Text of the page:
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2003-06-30

On the Eve of President Bush’s First Trip to Africa, Democracy Now! Looks at Two Flashpoints on the Continent–Liberia and Congo

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A discussion with Jacob Massaquoi, political and human rights activist in Liberia, Director of Africa Action Salih Booker and founder of the Patrice Lumumba Coalition Elombe Brath. Today is the 43rd anniversary of Congolese independence.

West African countries urged the US yesterday to join them in sending a force to stop the civil war in Liberia. The UN security council mission said it expected the world body to back intervention.

Two failed rebel assaults this month on Monrovia–the capital of Liberia–have left an estimated 700 people dead and prompted calls for a peacekeeping force from UN secretary general, Kofi Annan, Britain, France and legions of Liberians.

In the worst-hit western pockets of the city, shells still littered the streets on Saturday and homes were deserted. In other parts, thousands of people who had run from their homes crowded into ruined buildings, schools and the city stadium. This according to The New York Times.

In their makeshift camps, short on running water and sanitation facilities, Monrovians are also facing a cholera outbreak. Many arrived at clinics in wheelbarrows.

The US is under the most pressure to step in to help end the fighting having historic ties to Liberia since it was founded as a colony for freed American slaves 150 years ago.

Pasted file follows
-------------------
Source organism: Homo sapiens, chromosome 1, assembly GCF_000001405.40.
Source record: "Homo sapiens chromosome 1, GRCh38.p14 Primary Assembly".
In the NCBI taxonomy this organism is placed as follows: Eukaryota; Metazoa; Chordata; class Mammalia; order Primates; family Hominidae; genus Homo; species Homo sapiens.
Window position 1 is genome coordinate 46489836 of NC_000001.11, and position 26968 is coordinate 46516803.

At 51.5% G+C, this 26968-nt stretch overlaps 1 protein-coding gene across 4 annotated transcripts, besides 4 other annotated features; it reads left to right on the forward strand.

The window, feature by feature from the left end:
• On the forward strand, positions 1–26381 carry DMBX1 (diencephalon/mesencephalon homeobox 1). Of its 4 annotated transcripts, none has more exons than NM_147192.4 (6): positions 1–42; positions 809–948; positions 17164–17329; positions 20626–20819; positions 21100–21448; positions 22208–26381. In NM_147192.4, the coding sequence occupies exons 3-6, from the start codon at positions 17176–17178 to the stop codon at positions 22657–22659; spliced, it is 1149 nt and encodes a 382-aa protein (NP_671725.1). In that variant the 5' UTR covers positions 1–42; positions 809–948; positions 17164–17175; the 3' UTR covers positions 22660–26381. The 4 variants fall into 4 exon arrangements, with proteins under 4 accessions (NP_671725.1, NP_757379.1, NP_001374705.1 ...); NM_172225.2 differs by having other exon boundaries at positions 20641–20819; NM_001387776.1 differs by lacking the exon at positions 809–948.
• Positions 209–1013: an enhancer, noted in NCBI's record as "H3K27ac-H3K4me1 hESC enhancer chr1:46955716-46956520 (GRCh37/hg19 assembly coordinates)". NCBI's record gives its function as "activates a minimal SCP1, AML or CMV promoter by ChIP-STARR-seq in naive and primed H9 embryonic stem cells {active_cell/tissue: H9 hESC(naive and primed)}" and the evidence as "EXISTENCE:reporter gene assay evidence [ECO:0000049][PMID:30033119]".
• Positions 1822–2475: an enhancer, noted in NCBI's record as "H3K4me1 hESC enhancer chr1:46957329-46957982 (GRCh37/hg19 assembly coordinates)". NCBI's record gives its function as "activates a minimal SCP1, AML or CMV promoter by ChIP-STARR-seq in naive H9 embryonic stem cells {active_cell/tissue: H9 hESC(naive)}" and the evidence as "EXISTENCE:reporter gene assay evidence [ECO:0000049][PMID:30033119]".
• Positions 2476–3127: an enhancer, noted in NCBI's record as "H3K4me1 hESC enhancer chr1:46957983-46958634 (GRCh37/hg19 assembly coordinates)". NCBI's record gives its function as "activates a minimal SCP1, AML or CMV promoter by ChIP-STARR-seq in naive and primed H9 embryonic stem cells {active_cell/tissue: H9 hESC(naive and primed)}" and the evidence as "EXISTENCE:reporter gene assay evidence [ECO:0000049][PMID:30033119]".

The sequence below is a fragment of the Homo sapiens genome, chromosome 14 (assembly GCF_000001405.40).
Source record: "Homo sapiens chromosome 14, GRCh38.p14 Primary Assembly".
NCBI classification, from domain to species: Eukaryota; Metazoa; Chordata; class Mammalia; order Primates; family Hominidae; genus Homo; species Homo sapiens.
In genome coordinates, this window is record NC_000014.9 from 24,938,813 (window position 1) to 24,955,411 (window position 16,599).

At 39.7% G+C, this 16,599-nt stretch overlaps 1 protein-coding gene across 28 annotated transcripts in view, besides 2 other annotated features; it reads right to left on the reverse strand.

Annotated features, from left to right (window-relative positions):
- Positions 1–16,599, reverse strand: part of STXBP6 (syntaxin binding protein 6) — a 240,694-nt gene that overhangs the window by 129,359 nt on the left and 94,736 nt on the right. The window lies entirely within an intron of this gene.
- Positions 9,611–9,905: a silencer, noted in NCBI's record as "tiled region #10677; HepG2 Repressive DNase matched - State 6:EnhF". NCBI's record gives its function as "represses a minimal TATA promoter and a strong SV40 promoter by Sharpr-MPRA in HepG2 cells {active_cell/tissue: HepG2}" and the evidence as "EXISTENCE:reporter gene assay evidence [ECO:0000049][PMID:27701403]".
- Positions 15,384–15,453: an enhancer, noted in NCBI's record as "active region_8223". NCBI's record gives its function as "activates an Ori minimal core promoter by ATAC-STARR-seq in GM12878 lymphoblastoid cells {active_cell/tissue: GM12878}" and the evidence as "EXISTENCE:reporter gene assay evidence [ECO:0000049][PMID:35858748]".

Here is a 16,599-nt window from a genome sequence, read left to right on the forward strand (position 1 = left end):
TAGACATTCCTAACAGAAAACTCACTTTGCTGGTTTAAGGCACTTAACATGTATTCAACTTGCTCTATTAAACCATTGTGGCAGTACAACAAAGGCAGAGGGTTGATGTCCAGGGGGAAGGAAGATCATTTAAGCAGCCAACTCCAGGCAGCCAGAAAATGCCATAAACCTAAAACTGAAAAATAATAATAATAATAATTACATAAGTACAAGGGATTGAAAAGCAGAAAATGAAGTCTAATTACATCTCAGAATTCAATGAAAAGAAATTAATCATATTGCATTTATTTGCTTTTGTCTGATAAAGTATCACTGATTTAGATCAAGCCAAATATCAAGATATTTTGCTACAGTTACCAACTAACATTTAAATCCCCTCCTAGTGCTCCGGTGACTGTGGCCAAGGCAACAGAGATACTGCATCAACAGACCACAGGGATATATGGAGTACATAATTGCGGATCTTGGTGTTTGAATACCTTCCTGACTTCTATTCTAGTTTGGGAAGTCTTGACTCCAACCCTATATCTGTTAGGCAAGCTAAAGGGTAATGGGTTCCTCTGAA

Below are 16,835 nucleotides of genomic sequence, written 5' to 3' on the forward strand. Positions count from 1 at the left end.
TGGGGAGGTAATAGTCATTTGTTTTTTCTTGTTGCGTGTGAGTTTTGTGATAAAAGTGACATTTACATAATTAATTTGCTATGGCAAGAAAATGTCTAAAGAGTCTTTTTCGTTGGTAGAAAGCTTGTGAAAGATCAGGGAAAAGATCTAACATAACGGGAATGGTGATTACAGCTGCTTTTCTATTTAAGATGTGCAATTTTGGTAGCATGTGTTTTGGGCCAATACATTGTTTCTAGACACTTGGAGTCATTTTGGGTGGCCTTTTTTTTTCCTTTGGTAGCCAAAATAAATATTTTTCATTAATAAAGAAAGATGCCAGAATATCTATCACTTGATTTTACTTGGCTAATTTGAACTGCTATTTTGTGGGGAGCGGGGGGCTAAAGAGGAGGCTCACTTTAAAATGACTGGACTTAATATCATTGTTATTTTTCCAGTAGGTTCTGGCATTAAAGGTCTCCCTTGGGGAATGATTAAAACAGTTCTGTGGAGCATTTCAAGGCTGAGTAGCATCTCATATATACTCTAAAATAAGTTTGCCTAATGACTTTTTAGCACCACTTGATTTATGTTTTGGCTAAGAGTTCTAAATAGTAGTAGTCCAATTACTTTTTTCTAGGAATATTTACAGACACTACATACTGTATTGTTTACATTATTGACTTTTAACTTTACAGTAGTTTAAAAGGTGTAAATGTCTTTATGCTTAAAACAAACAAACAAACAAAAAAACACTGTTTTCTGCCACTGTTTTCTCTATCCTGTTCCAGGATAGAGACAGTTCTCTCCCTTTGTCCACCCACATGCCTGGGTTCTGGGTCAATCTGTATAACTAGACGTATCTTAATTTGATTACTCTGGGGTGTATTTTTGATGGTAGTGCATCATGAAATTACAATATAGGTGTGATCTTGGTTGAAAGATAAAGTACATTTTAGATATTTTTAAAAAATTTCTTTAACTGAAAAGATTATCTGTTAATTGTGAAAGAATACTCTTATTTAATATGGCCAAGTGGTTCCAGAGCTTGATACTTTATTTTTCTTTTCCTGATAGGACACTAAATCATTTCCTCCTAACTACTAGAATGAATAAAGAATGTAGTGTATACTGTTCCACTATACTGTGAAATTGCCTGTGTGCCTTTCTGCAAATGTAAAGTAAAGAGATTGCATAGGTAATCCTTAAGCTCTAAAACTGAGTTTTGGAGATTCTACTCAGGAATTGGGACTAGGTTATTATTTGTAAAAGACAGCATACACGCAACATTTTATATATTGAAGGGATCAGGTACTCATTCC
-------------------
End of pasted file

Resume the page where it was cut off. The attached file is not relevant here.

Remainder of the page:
President George W. Bush, who will make his first visit to Africa next week, called on the Liberian president, Charles Taylor, to step aside last week, but stopped short of committing U.S. forces to the effort.

On Thursday, a furious mob laid out corpses outside the U.S. embassy and screamed for American intervention to put an end to the killing.

In other news from Africa, warring sides in the Congo have agreed on the formation of a unified military–one of the last main sticking points for the country’s peace agreement.

In the negotiations, the government and two main rebel groups agreed to divide major military posts between them.

The conflict has been called "Africa’s first world war," as armies and militias from Zimbabwe, Angola, Zambia, Namibia, Rwanda, Uganda and the Kabila government fight over the vast territory and rich mineral deposits in Congo.

Aid groups estimate the 5-year civil war in the central African nation have claimed over 3 million lives.

On Thursday, the UN security council extended the mandate of the UN Peacekeeping force in the Congo through July. UN Secretary General Kofi Annan has asked the Security Council to increase the peacekeeping force on the ground to over 10,000 troops.

Today is the 43rd anniversary of Congolese independence. Patrice Lumumba became the government’s first Prime Minister following the country’s independence on June 30th 1960. Within six months he was assassinated in a CIA backed coup the brought the Dictator Mubuto Sese Seko to power.

  • Jacob Massaquoi, political and human rights activist in Liberia. He was a liaison for the International Association for Volunteer Efforts and is a co-founder of Free Teens Liberia. He was jailed, beaten and tortured in Liberia and accused of disseminating false and damaging information to Taylor’s regime. He sought and received political asylum in the U.S. last year.
  • Elombe Brath, founder of the Patrice Lumumba coalition and WBAI producer of Africa Kaleidoscope.
  • Salih Booker, Director of Africa Action which incorporates the African Committee on Africa (ACOA), The Africa Fund, and the Africa Policy Information Center (APIC).

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